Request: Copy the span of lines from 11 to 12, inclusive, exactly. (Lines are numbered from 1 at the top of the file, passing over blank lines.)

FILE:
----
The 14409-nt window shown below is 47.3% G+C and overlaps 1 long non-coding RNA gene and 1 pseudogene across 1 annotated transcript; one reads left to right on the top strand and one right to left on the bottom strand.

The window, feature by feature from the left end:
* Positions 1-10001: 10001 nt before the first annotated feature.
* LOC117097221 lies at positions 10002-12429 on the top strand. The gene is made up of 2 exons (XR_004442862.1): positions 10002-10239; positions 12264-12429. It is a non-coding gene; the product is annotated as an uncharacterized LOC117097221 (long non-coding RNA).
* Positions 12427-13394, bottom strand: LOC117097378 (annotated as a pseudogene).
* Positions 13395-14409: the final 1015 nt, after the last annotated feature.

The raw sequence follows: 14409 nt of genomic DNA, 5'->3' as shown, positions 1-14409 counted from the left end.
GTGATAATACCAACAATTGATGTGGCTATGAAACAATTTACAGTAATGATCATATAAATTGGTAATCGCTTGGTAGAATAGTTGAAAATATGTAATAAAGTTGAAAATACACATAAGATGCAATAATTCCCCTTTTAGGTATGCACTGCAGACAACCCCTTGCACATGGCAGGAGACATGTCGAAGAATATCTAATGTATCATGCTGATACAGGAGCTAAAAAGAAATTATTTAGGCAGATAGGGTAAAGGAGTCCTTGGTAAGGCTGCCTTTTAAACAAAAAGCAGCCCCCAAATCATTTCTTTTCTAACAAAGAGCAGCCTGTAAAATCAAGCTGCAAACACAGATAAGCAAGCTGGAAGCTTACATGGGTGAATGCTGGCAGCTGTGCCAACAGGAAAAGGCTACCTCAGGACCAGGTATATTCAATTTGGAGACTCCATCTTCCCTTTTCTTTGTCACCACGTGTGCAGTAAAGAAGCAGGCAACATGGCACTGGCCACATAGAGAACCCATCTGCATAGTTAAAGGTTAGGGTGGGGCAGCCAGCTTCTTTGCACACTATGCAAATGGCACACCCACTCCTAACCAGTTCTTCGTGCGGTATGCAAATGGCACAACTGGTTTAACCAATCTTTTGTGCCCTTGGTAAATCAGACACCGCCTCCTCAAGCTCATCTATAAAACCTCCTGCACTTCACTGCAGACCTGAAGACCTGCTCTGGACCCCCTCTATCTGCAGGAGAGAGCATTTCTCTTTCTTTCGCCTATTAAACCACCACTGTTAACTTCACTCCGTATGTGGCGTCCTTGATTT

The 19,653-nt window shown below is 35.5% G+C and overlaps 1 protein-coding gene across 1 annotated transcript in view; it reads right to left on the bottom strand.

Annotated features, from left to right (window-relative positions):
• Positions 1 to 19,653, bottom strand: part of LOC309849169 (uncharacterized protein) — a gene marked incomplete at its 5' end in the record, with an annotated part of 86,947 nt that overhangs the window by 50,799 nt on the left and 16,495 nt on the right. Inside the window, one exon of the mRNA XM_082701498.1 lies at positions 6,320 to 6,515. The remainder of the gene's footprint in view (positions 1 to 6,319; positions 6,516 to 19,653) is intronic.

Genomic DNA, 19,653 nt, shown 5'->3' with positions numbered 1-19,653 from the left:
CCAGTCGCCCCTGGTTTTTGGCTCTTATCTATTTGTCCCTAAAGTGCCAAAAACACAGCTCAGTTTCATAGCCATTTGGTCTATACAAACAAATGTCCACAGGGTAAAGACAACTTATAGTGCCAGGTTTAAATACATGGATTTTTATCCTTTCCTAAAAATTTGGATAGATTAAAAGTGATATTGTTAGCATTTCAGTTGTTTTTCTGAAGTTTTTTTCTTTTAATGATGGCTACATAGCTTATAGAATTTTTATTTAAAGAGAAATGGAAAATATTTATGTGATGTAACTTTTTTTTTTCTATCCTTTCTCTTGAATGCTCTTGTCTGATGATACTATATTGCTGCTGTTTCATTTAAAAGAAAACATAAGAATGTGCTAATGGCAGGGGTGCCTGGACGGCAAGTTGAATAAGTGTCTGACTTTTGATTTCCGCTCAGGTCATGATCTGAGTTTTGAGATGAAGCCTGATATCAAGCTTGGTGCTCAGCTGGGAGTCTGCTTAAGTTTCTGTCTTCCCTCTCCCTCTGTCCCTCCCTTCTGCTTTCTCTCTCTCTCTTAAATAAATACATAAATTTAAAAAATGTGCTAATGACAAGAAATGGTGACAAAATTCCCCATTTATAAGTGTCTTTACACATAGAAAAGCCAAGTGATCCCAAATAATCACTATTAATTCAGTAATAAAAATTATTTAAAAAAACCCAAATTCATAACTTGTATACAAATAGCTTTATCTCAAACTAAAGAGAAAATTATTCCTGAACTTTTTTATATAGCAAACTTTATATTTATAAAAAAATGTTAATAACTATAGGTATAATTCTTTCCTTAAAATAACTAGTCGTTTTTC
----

• Positions 1 to 19,653, bottom strand: part of LOC309849169 (uncharacterized protein) — a gene marked incomplete at its 5' end in the record, with an annotated part of 86,947 nt that overhangs the window by 50,799 nt on the left and 16,495 nt on the right. Inside the window, one exon of the mRNA XM_082701498.1 lies at positions 6,320 to 6,515. The remainder of the gene's footprint in view (positions 1 to 6,319; positions 6,516 to 19,653) is intronic.

Genomic DNA, 19,653 nt, shown 5'->3' with positions numbered 1-19,653 from the left: